July 24, 2009
The health care debate-3: Why profits should not be a factor in health care
(For previous posts on the issue of health care, see here.)
It is important to realize that in the single payer or socialized systems, everyone is covered and no one is denied coverage for lack of employment, pre-existing conditions and the like. Does that mean that one will be able to have any treatment that one desires whenever one desires it? Of course not. Whenever there is greater demand than resources available, there will always have to be decisions made as to how those resources are to be utilized, and invariably some treatments may be denied or delayed for some people.
The point is that this occurs even now in the private health insurance system that we have in the US. The difference, and it is a huge one, is that the private health insurance decisions about whom and what to treat are made by bean counters who are driven by the insatiable drive to make profits for their companies and who seek every means to deny treatment. There is almost nothing that ordinary people can do when they get shafted by the companies, because they are expert at giving you the run-around.
In single-payer and socialized medicine, decisions about how to allocate resources are made by collectively by physicians, other health professionals, and public policy makers who try to maximize the benefits of the system with the resources they have. There is usually some kind of board that is responsible for the workings of the system, but unlike the boards of directors of private, profit-seeking health insurance companies, they do not personally benefit financially by limiting treatment. And if we do not like how the system is run, then we have power to change things in that we can either vote to give the system more resources (the way we vote levies for schools and libraries) or we can vote for a government that will make the changes we desire. The public ultimately controls the health care system, which is as it should be.
It is also important to realize that in both single payer and socialized systems that are in existence in other countries, people still have the option to buy private health insurance if they want extra services, so those people who want premium services can still have them.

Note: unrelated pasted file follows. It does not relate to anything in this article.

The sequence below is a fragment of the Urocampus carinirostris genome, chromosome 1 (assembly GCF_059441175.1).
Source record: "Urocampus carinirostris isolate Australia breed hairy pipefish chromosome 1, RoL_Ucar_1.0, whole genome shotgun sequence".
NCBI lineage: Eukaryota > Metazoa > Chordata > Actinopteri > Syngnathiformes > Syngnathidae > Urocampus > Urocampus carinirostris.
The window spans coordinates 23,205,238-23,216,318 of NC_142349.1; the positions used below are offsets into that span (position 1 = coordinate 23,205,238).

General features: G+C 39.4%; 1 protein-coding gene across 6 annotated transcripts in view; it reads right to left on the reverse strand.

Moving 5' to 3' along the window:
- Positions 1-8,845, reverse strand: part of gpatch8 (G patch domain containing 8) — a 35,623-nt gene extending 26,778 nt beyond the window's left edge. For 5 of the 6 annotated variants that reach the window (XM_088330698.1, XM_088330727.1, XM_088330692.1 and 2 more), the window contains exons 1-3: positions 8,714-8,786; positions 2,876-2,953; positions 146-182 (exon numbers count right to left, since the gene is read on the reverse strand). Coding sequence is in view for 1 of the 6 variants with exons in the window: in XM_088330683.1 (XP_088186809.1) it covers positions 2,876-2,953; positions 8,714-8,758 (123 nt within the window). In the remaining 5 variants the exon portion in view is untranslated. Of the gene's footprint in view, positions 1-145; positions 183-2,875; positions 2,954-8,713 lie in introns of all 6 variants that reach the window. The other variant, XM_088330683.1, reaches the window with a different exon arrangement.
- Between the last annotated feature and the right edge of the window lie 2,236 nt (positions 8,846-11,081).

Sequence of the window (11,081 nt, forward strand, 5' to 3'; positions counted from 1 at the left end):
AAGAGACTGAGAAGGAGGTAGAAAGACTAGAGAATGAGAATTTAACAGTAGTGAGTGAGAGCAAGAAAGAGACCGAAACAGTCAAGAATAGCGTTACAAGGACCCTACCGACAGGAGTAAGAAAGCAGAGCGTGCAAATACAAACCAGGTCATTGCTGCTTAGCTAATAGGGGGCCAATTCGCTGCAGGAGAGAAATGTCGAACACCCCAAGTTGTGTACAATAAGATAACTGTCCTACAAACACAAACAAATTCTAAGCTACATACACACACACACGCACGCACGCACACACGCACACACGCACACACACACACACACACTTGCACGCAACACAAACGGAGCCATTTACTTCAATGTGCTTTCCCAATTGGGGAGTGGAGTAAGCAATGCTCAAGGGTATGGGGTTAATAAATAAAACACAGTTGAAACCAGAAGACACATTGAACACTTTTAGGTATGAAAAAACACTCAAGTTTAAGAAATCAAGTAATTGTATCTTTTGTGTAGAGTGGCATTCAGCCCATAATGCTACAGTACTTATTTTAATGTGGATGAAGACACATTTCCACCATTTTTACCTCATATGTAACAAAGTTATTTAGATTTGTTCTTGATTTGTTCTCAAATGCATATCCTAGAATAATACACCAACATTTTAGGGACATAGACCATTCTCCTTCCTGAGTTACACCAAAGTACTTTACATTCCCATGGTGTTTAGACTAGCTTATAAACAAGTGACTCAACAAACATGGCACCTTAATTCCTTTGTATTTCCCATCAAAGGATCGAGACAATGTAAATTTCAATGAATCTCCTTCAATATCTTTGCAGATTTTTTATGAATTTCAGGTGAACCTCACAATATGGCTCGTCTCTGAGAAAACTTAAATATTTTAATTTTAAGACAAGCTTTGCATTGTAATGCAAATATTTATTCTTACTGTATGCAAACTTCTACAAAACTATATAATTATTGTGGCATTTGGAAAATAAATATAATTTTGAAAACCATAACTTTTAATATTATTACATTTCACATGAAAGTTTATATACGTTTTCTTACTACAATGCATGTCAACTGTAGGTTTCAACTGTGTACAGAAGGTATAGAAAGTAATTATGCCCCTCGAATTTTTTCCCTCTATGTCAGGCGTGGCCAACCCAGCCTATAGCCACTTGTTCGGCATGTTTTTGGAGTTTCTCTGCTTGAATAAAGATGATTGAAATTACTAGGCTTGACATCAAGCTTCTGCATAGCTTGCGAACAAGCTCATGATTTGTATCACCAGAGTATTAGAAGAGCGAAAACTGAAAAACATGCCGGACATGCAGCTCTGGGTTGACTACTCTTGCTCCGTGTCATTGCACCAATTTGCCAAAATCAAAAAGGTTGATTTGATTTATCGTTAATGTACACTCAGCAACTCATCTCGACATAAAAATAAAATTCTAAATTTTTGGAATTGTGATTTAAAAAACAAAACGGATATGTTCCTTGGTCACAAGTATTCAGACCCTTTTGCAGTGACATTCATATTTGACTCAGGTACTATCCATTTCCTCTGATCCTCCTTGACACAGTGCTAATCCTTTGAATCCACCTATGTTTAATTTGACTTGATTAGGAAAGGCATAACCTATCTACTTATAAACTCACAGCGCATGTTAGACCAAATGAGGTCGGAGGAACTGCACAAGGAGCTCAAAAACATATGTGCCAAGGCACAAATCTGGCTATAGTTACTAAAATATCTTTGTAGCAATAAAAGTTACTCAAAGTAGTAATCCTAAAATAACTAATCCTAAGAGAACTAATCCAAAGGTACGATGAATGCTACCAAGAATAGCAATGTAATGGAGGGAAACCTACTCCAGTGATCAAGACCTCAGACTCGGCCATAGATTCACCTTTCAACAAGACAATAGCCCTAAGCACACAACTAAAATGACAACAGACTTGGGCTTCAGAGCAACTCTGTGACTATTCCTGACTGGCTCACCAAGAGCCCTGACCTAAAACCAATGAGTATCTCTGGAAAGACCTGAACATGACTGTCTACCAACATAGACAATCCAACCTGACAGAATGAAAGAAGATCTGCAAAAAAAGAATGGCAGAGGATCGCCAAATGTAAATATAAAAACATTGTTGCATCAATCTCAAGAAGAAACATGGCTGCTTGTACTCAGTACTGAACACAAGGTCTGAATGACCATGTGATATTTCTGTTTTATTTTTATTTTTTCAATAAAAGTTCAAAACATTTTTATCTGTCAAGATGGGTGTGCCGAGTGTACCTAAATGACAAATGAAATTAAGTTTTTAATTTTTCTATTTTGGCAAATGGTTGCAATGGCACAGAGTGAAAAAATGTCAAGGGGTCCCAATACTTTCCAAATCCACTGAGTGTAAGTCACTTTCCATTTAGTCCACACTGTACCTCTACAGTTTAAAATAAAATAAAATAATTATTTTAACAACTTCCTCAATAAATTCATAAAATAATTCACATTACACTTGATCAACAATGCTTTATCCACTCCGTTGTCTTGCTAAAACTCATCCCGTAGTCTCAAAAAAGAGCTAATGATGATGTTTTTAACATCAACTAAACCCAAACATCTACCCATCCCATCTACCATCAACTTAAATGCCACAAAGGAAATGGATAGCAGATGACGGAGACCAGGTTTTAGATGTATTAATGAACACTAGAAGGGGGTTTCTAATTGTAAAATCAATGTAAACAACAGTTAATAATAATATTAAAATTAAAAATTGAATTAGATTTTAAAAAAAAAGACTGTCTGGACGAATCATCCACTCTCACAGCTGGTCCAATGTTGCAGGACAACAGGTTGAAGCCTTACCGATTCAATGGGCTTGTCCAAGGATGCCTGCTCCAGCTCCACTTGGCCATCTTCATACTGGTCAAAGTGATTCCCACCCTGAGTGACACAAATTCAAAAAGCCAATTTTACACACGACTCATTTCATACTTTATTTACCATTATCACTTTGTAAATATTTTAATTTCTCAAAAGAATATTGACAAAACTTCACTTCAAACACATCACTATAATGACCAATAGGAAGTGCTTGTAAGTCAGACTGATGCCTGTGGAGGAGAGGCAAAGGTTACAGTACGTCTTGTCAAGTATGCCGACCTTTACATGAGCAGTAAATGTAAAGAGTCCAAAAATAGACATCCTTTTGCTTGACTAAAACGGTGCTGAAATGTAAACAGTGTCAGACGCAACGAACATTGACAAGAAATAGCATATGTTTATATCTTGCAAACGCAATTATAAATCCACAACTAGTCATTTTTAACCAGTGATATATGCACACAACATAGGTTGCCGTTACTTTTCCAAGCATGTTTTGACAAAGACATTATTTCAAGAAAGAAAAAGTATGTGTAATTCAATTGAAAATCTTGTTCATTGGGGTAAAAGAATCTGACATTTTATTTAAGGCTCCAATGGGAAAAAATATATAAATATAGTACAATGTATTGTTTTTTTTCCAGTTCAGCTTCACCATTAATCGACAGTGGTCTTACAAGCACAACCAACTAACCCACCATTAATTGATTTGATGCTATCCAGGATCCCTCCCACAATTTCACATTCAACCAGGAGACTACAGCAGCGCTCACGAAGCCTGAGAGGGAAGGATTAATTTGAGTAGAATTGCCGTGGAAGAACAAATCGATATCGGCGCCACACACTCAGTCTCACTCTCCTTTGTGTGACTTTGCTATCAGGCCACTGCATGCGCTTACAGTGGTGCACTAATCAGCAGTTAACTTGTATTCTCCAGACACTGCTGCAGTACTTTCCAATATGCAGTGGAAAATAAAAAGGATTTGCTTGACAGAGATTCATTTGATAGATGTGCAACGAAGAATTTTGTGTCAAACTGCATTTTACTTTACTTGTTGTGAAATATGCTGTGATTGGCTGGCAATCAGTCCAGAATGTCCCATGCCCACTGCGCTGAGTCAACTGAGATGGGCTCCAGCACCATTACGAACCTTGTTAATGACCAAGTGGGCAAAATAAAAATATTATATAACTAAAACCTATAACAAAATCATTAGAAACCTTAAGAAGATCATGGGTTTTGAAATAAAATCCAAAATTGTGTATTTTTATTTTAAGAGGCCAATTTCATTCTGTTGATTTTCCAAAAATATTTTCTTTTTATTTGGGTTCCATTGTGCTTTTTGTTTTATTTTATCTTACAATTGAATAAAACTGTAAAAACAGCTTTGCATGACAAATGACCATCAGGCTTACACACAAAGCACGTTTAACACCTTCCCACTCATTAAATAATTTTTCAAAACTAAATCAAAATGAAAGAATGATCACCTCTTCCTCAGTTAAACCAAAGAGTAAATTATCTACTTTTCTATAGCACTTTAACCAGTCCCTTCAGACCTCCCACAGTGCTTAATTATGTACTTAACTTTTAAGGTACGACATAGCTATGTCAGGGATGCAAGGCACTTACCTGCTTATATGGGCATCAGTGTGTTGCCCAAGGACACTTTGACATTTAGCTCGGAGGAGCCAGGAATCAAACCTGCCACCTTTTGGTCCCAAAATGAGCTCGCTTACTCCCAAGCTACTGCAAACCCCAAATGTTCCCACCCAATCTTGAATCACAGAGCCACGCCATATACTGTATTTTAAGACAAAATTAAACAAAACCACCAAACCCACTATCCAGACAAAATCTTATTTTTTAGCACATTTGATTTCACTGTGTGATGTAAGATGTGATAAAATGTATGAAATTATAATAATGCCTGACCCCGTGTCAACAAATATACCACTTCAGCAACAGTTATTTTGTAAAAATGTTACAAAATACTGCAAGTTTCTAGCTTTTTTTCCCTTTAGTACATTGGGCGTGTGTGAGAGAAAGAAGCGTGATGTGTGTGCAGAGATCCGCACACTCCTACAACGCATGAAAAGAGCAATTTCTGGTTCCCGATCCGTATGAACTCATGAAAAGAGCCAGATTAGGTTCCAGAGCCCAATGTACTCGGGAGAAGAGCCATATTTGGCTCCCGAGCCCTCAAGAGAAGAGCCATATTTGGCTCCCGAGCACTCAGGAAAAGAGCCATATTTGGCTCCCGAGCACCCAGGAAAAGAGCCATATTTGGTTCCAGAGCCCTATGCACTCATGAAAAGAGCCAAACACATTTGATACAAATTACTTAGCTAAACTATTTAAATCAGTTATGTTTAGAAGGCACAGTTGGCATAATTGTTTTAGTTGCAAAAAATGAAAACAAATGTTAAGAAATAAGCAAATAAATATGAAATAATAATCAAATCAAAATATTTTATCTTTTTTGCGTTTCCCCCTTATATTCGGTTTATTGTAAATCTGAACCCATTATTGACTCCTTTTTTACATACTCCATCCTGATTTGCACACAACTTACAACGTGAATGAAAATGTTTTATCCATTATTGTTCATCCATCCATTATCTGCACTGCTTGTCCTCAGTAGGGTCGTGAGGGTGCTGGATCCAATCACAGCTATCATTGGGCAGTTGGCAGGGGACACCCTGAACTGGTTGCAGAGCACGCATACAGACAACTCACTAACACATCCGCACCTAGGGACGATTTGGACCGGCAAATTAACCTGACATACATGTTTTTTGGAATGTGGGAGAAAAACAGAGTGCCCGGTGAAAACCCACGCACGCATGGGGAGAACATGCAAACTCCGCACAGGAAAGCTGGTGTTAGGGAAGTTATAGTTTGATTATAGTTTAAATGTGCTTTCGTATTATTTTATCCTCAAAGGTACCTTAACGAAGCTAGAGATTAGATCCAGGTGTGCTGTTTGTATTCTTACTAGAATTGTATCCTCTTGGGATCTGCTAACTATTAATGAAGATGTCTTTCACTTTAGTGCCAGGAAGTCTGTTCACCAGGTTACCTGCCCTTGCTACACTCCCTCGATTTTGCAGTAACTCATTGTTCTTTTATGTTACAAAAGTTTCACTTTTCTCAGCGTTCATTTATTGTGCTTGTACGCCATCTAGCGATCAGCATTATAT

Those who think that they have good insurance now in the US from the profit-seeking private health insurance companies and resist change towards a single-payer or socialized system might be in for a nasty shock when they actually get ill because the health insurance industry has entire teams of people whose sole job is to find ingenious ways to deny coverage. The US health care system is truly wonderful as long as you do not get sick. Reporter Lisa Girion of the Los Angeles Times of June 17, 2009 reports on how the insurance companies cancel the medical coverage of sick people after they are diagnosed, a practice known as 'rescission'.
An investigation by the House Subcommittee on Oversight and Investigations showed that health insurers WellPoint Inc., UnitedHealth Group and Assurant Inc. canceled the coverage of more than 20,000 people, allowing the companies to avoid paying more than $300 million in medical claims over a five-year period.
It also found that policyholders with breast cancer, lymphoma and more than 1,000 other conditions were targeted for rescission and that employees were praised in performance reviews for terminating the policies of customers with expensive illnesses.
Denial of coverage is mostly done by using the infamous 'pre-existing conditions' loophole. Insurance companies will go to great lengths to dig up something, anything, that can be used to deny claims and cancel coverage altogether. "A Texas nurse said she lost her coverage, after she was diagnosed with aggressive breast cancer, for failing to disclose a visit to a dermatologist for acne… One employee, for instance, received a perfect 5 for "exceptional performance" on an evaluation that noted the employee's role in dropping thousands of policyholders and avoiding nearly $10 million worth of medical care."